Monday, May 5, 2014
This is also the perfect opportunity to highlight/embarrass some people. I've been credited for too much concept art on Dragon Age. It's partly my natural aptitude for shameless self-promotion, but I suspect it's mostly just ignorance. It's time to put an end to that. These are some of the incredibly talented concept artists whose work is practically bursting out of The Art of Dragon Age: Inquisition:
Nick is an exceptional visual storyteller. His work is clean-yet-textural, and cuts to the emotional core of whatever it is he's illustrating. From the incredible fresco load-screens of DAII, to Inquisitions stained glass Chant of Light, to some of the best storyboards I've seen, he can handle just about anything you throw at him. He's also curator, managing both the World of Thedas and the Art of Dragon Age: Inquisition.
Saturday, March 29, 2014
Friday, February 28, 2014
Tuesday, February 4, 2014
Wednesday, January 29, 2014
One of my favourite scenes from Fritz Leiber's Swords and Deviltry. I wanted to take my time with an image, and the intriguing, claustrophobic bazaar seemed like the ideal challenge.
This time around, I made sure to save some process images.
I started with simple two inch thumbnails until I found a composition I liked. Then I pencilled up the image at 11x17. Once the pencils were scanned, I did a "lighting sketch" to figure out some of the volumes and light sources. From there I did a clean line drawing (my favourite stage). Finally, I just spent some time moving around the image, cleaning up the values and adding little details.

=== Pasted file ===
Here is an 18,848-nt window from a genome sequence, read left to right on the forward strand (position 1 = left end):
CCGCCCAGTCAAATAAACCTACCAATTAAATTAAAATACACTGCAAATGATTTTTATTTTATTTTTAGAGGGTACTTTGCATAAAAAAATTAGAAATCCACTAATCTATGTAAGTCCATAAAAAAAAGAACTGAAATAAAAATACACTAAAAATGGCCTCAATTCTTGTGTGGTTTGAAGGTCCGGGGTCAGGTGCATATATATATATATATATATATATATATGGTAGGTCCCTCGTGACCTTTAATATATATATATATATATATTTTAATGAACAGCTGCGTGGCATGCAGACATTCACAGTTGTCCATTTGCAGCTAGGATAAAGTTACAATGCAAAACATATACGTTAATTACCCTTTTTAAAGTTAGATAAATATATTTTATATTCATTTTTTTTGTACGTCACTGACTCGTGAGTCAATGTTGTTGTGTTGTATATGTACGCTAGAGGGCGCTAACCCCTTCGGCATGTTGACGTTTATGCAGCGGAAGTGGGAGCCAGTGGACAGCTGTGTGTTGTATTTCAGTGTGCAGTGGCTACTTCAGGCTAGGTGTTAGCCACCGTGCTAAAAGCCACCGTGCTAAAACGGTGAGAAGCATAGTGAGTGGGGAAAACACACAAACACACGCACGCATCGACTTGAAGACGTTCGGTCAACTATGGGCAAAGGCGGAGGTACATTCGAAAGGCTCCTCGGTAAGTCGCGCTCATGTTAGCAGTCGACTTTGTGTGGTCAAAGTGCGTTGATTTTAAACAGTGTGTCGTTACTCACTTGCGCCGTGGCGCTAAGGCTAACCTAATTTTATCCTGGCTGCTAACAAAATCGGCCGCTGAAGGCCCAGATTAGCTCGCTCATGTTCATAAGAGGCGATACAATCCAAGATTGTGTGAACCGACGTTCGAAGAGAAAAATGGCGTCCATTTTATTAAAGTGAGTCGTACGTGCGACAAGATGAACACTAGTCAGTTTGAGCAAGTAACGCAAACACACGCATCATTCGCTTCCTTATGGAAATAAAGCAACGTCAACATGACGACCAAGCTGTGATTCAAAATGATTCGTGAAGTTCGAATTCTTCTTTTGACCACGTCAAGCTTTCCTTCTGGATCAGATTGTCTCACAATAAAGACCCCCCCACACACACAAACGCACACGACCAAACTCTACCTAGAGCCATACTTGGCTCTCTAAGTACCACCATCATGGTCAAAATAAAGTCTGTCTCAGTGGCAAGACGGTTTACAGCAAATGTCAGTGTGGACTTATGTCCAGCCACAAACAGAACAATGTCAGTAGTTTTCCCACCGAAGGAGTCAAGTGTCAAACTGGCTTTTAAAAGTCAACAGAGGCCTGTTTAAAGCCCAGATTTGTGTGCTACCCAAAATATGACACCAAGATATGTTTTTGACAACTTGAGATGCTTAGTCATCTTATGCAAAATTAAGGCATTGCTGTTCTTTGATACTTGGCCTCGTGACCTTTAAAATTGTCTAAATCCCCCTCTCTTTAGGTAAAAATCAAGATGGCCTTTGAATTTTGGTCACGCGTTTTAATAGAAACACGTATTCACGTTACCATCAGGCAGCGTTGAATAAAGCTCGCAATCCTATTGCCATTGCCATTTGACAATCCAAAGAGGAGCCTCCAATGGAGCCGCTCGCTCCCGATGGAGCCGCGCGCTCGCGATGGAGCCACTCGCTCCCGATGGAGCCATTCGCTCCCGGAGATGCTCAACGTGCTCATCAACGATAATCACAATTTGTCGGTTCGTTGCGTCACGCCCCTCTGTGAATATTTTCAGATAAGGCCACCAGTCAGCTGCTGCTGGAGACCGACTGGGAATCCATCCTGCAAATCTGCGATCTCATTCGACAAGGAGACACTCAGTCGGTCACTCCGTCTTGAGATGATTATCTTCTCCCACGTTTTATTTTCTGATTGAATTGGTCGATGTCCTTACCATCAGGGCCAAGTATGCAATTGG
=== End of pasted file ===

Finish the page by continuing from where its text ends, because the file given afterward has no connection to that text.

Monday, January 20, 2014
This daily upload of poor quality photos from my sketchbook is not to last. I'm coming to the end of my brief paternity leave (now a proud father of daughter number two). It's been a rare treat to find this much personal drawing time, and here I've been using it to study instead of have fun (it's still fun). Thanks for lookin' and stuff. This is just a random smattering of whatever reference material I had handy.
Sunday, January 19, 2014
Friday, January 17, 2014
It’s easy to design a character after you’ve seen their whole story arc play out, witnessed the nuances of writing, acting, animation, even their contribution to the overall atmosphere of the final product. For us, character design is done in the dark. We have descriptions, plans, and vague gestures, all of which will change, many of which will change BECAUSE of what we design.
So, to me it doesn’t feel like a “sporting chance” to redesign someone else’s finished character. They couldn’t see what you see now. They didn’t know that twist was planned, or that they’d get an extra season, or that marketing would favor an unexpected character.